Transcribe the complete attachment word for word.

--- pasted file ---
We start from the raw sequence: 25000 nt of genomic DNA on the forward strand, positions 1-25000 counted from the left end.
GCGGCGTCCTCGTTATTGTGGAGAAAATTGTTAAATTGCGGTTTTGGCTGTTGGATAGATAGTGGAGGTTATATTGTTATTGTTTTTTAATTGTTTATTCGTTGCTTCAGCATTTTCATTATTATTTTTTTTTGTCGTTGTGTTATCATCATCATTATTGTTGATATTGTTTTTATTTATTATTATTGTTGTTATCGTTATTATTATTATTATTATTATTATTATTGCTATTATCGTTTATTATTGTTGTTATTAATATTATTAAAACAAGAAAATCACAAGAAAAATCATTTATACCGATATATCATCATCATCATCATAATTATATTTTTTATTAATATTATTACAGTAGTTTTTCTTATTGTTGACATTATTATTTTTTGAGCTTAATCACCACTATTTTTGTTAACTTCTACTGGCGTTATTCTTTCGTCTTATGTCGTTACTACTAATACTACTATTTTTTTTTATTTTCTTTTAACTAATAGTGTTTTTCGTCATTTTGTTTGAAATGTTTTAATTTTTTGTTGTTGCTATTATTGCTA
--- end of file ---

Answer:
We start from the raw sequence: 25000 nt of genomic DNA on the forward strand, positions 1-25000 counted from the left end.
GCGGCGTCCTCGTTATTGTGGAGAAAATTGTTAAATTGCGGTTTTGGCTGTTGGATAGATAGTGGAGGTTATATTGTTATTGTTTTTTAATTGTTTATTCGTTGCTTCAGCATTTTCATTATTATTTTTTTTTGTCGTTGTGTTATCATCATCATTATTGTTGATATTGTTTTTATTTATTATTATTGTTGTTATCGTTATTATTATTATTATTATTATTATTATTGCTATTATCGTTTATTATTGTTGTTATTAATATTATTAAAACAAGAAAATCACAAGAAAAATCATTTATACCGATATATCATCATCATCATCATAATTATATTTTTTATTAATATTATTACAGTAGTTTTTCTTATTGTTGACATTATTATTTTTTGAGCTTAATCACCACTATTTTTGTTAACTTCTACTGGCGTTATTCTTTCGTCTTATGTCGTTACTACTAATACTACTATTTTTTTTTATTTTCTTTTAACTAATAGTGTTTTTCGTCATTTTGTTTGAAATGTTTTAATTTTTTGTTGTTGCTATTATTGCTA